NRC Handelsblad recently reported that “Dutch Politicians are indignant about the treatment of member of parliament Geert Wilders but want to avoid a diplomatic conflict. Relations between Britain and the Netherlands are too important.” Less than a week after the Dutch Prime Minister Jan Peter Balkenende’s visit at 10 Downing Street and with the current economic crisis (both UK and the Netherlends are in recession), the relationship between the two countries is indeed valuable. But whether or not it is legal, just about every Dutch politician is at odds with the British decision.

As he was being led away, Wilders said: “I am not nervous but is this how Great Britain welcomes a democrat?” I think this will be an issue that concerns the EU as a whole in the sense that an elected parliamentarian of one EU country was barred from entering another EU member country. (Had this probably been another independent filmmaker, it would probably not have attracted so much media attention.)

The Foreign Affairs Ministry of the Netherlands released a statement saying that “The Netherlands deeply regrets that the United Kingdom did not see fit to revoke its decision to refuse Mr. Wilders’ entry into the country.” Regret is of course, as pointed out by the NRC, diplomatic term for ‘do not rock the boat‘. The Dutch Foreign Affairs Minister Maxime Verhagen had earlier telephoned his British counterpart, David Milliband, to express his displeasure when the ban was first annouced. The Dutch Parliamentary Chairman Gerdi Verbeet also sent a letter to the Chairman British House of Lords with a copy to the Chairman of the British House of Commons with the request to do every thing possible to allow Mr. Wilders’ entry.

One may indeed raise the question, is the UK government suicidal? The UK has had many exclusions from the EU as it is (and among it the Euro) and banning a parliamentarian from an EU member state is indeed ‘rocking the boat’ that has been in a delicate balance. The damaged would have probably been less had the spokesman of the British Prime Minister Gordon Brown said that he (Mr. Brown) “fully supports the decision” taken by British Home Secretary Jacqui Smith, it would have been a better political move to refuse to comment on the situation by merely saying that such is a decision for the Home Secretary and that she should do as she see fit. The British government could have indeed held this in a more sensible way that would not have caused such diplomatic concerns because at the end of the day the headline that came across was: Dutch MP refused entry in UK.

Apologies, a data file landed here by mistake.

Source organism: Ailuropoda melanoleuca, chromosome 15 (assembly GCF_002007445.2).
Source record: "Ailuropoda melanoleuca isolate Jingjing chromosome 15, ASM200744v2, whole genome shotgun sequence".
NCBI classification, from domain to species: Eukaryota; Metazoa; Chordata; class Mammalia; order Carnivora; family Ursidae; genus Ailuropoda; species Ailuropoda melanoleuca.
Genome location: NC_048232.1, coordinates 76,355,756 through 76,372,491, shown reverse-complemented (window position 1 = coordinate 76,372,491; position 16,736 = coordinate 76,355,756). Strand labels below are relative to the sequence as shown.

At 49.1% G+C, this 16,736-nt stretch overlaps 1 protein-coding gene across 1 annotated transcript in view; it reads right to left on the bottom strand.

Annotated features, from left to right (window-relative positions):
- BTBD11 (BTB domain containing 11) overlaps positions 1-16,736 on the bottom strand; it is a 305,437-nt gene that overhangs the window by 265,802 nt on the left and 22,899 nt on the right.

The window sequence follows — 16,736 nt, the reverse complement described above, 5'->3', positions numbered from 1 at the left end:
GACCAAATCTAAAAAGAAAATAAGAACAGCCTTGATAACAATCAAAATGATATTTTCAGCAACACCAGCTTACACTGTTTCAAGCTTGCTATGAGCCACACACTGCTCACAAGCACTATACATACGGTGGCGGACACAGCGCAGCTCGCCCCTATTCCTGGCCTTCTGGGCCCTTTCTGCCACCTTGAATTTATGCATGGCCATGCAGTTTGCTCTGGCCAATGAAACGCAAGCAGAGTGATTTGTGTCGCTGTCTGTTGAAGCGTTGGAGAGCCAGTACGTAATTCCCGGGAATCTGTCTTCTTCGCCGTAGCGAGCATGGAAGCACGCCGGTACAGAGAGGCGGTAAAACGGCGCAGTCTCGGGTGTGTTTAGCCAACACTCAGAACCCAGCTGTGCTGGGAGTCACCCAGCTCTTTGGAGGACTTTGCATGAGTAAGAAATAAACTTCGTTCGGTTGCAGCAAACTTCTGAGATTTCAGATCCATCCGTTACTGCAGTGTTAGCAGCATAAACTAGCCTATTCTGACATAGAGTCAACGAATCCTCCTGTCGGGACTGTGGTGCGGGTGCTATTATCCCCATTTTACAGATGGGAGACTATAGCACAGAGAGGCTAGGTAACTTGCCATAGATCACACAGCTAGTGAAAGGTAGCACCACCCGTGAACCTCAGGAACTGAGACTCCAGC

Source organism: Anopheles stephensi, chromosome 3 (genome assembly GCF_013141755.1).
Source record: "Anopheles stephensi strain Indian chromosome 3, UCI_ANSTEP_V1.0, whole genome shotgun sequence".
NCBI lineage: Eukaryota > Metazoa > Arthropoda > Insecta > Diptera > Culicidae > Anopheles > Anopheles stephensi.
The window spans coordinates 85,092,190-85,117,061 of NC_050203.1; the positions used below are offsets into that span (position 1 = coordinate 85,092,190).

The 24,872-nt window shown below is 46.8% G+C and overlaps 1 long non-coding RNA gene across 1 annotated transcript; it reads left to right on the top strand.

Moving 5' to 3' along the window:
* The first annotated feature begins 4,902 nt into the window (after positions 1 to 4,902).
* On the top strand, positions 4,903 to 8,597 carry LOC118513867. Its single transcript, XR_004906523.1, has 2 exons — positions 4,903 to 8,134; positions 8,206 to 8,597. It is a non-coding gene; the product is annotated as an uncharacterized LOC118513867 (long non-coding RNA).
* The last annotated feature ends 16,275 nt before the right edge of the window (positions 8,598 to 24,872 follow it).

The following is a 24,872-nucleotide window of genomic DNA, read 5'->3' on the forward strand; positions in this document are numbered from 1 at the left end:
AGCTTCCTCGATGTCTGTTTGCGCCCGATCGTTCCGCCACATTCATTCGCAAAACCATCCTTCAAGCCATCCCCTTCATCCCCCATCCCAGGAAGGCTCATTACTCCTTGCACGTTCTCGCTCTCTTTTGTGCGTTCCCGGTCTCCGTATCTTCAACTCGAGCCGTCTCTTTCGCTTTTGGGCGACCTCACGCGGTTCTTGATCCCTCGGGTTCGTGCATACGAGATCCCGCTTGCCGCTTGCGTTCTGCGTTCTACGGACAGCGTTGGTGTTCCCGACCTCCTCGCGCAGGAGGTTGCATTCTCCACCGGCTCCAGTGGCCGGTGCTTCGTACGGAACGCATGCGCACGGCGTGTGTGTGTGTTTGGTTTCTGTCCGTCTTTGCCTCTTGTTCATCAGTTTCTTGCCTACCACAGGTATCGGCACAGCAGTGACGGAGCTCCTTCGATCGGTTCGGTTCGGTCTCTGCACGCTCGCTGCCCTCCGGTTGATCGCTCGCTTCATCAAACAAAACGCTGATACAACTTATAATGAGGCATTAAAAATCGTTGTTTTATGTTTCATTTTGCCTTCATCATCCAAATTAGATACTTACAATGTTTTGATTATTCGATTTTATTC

Thijs Berman, a Dutch EU Socialist Parliamentarian, said he will discuss the case during Tuesday’s socialist EU Parliamentarians meeting in Brussels. He is determined to obtain an “official rebuke” for Britains “totally wrong decision”. “Politicians must be allowed to do their work” he continued, ” and EU member’s states are all democratic countries and allowing Mr Wilders to enter Britain would have strengthened democracy within the EU.” (as reported by the Telegraph)

Fitna

Watch the movie Fitna >>

“[I]f you look at the film, all the film does is too show the result of the hate which they bear us. It’s that way around. […] What Baroness Cox and I are trying to do is to promote discussion particularly among the vast majority of the mild Muslim population who have really got to start discussing what the Quran means among themselves and against their coreligionist who perpetrated every thing you saw on that film. So which way around is the hate? Is it us that hate them or them that hate us? And why?”

-Lord Pearson of Rannoch, House of Lords, UK

Watch Lord Pearson’s statement at BBC >>

After seeing Fitna, a rational person would conclude that it does not show “extreme anti-Muslim hate”. What it does show is how religion is used to justify violence and terrorism around the world (9/11 in New York, the train bombings in Madrid, 7/7 in London…). I raises the question of why and more importantly the idea the need for this to be discussed. Prohibiting one man from discussing his views does not solve the problem because the real threat to security is not Mr. Wilders’ opinion but the extremists call for violence.